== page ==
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The Co-operative Pharmacy supports fasting Muslims during Ramadan


The Co-operative Pharmacy is extending its award winning Ramadan campaign to help Muslim patients manage their medicines during Ramadan .

79 Co-operative Pharmacies located in areas with a high proportion of Muslim customers, have been specially trained to offer a free tailored ’medicines check’ service. The pharmacists will then use these skills to identify patients who may need support and advice during the month of Ramadan. Together they will discuss all aspects of the prescribed medicines, to minimise problems and improve the patient’s understanding.

Although people who are ill can be exempt from fasting between dawn and sunset during Ramadan, many who take regular medication continue to observe the fast. This can mean that oral medicines are not taken at the correct time intervals, or their effectiveness is altered due to drugs’ interactions with food.

The Co-operative Pharmacy is urging Muslim patients on regular prescribed medication to speak to their pharmacist, to ensure that if they need to change the times they take their medicines they continue to manage their condition effectively.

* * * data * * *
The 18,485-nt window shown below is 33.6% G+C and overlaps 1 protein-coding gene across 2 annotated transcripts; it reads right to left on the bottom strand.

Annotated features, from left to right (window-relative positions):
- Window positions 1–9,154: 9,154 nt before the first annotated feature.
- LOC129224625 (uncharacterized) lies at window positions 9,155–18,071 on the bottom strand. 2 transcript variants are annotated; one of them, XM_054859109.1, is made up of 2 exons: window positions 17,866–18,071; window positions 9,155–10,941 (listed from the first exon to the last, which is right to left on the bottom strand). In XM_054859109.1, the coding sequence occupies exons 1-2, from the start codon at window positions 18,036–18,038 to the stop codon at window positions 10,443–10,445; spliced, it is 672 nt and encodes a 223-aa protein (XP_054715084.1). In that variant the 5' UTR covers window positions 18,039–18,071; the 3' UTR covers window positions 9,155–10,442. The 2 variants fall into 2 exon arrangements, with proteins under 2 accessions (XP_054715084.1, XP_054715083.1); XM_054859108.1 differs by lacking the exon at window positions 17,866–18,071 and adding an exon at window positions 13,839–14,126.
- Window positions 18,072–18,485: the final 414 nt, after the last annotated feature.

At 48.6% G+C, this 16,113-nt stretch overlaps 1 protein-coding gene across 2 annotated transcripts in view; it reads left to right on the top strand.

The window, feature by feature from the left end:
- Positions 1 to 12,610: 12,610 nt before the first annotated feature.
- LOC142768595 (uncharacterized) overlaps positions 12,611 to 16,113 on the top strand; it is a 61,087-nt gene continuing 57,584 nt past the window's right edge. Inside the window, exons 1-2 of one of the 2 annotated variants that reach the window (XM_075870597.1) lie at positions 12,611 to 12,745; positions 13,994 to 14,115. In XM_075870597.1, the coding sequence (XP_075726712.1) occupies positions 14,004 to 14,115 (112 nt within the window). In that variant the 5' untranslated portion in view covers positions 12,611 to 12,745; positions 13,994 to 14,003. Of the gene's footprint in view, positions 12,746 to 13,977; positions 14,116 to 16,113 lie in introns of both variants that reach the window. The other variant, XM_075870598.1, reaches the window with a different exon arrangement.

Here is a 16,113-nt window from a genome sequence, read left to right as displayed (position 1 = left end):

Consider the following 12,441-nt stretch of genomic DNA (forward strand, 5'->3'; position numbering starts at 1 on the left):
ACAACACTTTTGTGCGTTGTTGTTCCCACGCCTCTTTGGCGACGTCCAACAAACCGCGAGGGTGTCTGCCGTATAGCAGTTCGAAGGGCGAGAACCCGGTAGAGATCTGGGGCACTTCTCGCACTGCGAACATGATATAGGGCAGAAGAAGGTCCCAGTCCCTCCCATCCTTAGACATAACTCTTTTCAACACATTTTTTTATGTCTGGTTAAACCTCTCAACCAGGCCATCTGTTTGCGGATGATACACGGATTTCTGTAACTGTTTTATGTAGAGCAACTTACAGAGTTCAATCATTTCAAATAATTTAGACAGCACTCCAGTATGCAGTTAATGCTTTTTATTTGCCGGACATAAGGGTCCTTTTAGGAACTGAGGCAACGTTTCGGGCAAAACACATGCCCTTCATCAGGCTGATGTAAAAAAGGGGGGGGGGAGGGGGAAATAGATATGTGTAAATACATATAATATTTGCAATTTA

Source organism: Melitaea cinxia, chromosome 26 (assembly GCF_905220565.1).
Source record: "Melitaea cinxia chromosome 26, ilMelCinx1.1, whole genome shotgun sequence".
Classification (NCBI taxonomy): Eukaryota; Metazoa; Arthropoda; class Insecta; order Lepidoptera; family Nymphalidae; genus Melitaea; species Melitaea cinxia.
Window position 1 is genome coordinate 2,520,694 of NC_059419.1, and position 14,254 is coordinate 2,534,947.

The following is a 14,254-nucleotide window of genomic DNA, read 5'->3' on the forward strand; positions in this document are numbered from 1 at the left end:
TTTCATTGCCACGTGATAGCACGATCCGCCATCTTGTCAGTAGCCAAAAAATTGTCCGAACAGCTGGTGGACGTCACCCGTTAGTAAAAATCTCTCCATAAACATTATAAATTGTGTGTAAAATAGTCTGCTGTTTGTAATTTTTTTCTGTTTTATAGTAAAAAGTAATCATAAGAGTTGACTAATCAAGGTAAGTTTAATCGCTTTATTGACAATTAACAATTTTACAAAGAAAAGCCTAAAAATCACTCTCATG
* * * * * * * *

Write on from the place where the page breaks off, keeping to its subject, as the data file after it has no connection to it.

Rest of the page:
The Muslim Council of Great Britain supports the initiative, commenting, “We welcome the effort by The Co-operative Pharmacy and will recommend it to our communities living locally.

“We urge all fellow Muslim brothers and sisters not to make their own decisions to alter doses or timings of medications without the guidance from their doctors or pharmacists throughout the holy month of Ramadan and beyond. We also urge local health practitioners to liaise with mosques and Islamic centres to educate the public on this important information during Ramadan fasting.”

“Last year we were able to support a significant number of Muslim people intending to fast during Ramadan and we are delighted to have extended the number of stores offering this service,” explains Adrian Price, The Co-operative Pharmacy’s Clinical Services Manager.

“We know that during Ramadan many patients change the times they take their medicines, or even the number of doses they take each day, without first seeking medical advice. Spending a few minutes discussing their plans with a pharmacist can identify potential problems and solutions,” adds Adrian.

The implications of changing the times medication is taken can include interaction of drugs not meant to be taken together, if they are all taken before sunrise or after sunset, or a change in the effectiveness of drugs designed to be taken before, during or after regular meals.

“We appreciate the importance of cultural understanding and sensitivity when discussing the implications on healthcare of people’s religious beliefs. We’re not making assumptions about how Muslim patients might act, but we strongly recommend they talk to their pharmacist,” concludes Adrian.


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